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New Worlds Await

July 7 is the anniversary of the publication of my first space opera novel, The Dangerous Type. I wrote this piece about faster-than-light travel back then, but it was never published. I thought you might be interested in it.

New Worlds Await

In our universe, interstellar travel is slow and time-consuming. It takes nine months to get an unmanned rocket to Mars and that’s only 140 million miles away. The closest planet outside our solar system is more than 25 trillion miles away. We’re not getting there any time soon.

For my space opera trilogy, I took interstellar travel as a given, something necessary for the story to take place. There are different and unfamiliar people in my galaxy, therefore there are different and unfamiliar worlds. There must be ways to travel amongst them.

My editor encouraged me to think more deeply about the modes of transportation. What interested me was not the theoretical science of bending laws of space and time to drive ships across the vastness, but the economic inequities of space travel.

One of the things I wanted to explore in my galaxy was the way wealth changes the experiences available to my characters. I’m dealing with two generations: the humans who were shaped by surviving the Human-Templar War and the multispecies crew of the Veracity, who grew up in the war’s aftermath.

In my galaxy, space travel is expensive. Either people buy personal craft at great cost or they buy passage on other people’s ships. If they’re dying to travel — or to escape wherever they’ve found themselves — they might take a job on a ship hauling food around the galaxy or catering to travelers. The sort of travel we’re familiar with now — jumping on a plane for a quick vacation — is rare. People might save their whole lives for a vacation on a pleasure planet. They might travel once in their lives, but afterward they might not be able to afford to leave.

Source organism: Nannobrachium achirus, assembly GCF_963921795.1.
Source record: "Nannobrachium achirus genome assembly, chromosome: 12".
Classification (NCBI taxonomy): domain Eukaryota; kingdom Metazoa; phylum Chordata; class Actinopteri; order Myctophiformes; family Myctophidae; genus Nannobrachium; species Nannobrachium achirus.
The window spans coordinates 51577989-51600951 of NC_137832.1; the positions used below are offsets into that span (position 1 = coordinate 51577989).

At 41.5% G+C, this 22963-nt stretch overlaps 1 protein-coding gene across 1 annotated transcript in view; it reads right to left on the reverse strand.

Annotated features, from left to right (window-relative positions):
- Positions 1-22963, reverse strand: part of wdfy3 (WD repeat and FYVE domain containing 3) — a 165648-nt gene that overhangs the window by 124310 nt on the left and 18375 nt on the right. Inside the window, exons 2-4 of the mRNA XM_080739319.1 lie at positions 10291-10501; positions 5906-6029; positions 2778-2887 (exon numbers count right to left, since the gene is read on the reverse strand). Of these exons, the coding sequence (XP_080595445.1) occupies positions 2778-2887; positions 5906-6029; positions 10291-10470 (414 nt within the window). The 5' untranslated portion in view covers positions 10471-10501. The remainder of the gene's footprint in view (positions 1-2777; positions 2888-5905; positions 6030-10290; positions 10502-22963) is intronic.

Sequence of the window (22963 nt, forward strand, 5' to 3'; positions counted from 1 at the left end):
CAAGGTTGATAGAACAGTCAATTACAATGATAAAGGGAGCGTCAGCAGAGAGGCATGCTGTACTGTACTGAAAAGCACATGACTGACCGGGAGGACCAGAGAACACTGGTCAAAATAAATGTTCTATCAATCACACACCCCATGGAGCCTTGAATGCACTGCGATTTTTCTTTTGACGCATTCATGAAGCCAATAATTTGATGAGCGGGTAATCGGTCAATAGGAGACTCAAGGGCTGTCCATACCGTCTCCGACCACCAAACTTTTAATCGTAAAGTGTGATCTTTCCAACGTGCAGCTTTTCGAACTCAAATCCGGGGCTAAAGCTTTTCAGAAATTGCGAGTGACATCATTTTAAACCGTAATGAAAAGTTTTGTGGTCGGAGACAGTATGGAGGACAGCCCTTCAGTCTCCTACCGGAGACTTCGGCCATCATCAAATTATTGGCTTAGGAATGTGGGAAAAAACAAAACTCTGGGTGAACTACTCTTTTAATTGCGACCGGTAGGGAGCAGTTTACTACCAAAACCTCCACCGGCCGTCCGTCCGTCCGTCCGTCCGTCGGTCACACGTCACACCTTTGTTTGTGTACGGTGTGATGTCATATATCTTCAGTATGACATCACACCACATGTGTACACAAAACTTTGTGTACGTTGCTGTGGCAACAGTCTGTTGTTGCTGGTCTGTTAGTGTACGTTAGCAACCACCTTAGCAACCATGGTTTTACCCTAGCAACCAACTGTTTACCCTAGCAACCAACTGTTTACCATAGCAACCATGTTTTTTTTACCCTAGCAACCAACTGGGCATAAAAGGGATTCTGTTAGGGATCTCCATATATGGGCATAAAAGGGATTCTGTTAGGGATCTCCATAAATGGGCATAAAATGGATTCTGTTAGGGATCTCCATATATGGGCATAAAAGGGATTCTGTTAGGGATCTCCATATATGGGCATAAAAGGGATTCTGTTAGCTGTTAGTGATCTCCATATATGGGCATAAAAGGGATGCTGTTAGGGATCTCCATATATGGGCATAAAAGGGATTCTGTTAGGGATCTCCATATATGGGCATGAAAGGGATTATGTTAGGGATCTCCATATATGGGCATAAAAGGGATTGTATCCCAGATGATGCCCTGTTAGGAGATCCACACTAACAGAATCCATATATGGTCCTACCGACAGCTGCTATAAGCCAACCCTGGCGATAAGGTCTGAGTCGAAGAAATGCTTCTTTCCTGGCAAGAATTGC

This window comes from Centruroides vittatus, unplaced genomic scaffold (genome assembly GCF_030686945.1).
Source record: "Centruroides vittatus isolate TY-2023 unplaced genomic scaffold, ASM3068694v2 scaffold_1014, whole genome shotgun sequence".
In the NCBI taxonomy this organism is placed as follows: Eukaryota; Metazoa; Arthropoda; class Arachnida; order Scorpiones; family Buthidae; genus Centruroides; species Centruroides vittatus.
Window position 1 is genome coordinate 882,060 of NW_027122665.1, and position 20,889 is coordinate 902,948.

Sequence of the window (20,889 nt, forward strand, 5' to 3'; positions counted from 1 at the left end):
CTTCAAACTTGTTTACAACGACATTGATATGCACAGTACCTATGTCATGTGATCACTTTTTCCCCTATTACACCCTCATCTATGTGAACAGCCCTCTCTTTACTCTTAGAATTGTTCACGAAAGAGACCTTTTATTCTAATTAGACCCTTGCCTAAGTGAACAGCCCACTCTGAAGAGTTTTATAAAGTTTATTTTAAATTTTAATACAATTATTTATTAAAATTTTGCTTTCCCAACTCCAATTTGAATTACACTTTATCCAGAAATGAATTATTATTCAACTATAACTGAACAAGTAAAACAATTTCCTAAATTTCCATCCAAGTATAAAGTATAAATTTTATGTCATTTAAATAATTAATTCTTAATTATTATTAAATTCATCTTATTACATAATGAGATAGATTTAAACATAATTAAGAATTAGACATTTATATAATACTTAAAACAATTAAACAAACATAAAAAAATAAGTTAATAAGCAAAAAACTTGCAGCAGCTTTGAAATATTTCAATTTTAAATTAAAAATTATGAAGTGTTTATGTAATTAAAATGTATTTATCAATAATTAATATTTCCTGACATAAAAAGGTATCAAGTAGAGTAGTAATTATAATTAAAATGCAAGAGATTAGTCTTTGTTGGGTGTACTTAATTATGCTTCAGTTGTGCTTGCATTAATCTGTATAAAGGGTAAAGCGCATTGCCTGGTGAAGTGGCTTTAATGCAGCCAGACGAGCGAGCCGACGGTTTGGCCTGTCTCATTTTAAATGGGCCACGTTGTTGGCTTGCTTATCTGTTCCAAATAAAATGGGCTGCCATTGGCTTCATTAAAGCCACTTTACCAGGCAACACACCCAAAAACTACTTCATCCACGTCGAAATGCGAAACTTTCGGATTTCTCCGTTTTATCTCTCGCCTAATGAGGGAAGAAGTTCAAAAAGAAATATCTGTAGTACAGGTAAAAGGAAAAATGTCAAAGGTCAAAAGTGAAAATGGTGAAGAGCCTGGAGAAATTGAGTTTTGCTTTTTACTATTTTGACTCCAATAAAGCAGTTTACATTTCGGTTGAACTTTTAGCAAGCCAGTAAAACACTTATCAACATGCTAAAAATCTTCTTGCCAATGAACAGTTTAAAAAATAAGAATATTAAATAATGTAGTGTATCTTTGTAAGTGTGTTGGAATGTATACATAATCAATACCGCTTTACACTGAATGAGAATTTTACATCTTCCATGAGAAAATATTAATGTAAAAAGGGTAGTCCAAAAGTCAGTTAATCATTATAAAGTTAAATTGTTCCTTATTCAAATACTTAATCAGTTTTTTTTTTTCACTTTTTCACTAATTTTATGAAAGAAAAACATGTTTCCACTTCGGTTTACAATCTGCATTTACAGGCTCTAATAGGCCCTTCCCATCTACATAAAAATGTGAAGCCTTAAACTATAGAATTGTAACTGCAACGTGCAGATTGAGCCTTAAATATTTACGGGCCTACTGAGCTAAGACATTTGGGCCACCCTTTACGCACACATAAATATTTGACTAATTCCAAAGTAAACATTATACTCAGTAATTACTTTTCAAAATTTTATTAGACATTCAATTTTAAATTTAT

For the most part, only the wealthy or the useful get to travel through space. Everyone else stays on the ground. 

The In the Wake of the Templars series focuses on the crew of the Veracity, led by reformed Imperial assassin Raena Zacari. The Veracity is much older than most other ships in service at the time of the trilogy. It served as a diplomatic transport during the Human-Templar War and was hidden away, rather than scrapped, at the war’s end. It’s trickier to fly than newer ships and requires someone in the cockpit to monitor it constantly. Its human-made drive skips the ship across space, zipping in and out of hyperspace. At the end of each hop, the course needs to be recalibrated. Haoun, the Veracity’s Na’ash pilot, learned to fly on simulators. The rest of the Veracity’s crew is capable of monitoring its flight, but they need Haoun to run the ship’s calculations.

The Veracity’s crew makes enough money to keep their ship flying, but they wouldn’t have been able to buy it in the first place, if Raena hadn’t stolen it for them.

Personal craft do exist that can cross space more quickly and easily than the Veracity, but ships owned by individuals are small and fuel is not easy to come by.  Former arms dealer Ariel Shaad has a racer that she can fly by herself, but it’s really only comfortable when she’s solo or traveling with an intimate friend. Just before the events of The Dangerous Type, she had it upgraded with a Templar-derived tesseract drive, which proves to be a problem in book 2 of the series.

Before the trilogy begins, the Templars were wiped out by a genetically targeted plague during the war with humans. Prior to the war, they provided gates that most large ships used to travel from one solar system to the next. Use of the gates was subject to tolls, collected by the Templars, who profited from – and could regulate – all galactic trade.

Once the Templars were gone, one of their stardrive technologies was appropriated by the rest of the galaxy. The tesseract drive, which is not as well understood as most people believed, warps space. Tesseract ships are fast, but in Kill By Numbers, the second book in the trilogy, they are starting to malfunction. Ships go into tesseract space — and sometimes, unpredictably — they don’t come out. This has been happening for a while before the Veracity’s crew gets involved, but the intragalactic shipping companies hid the evidence.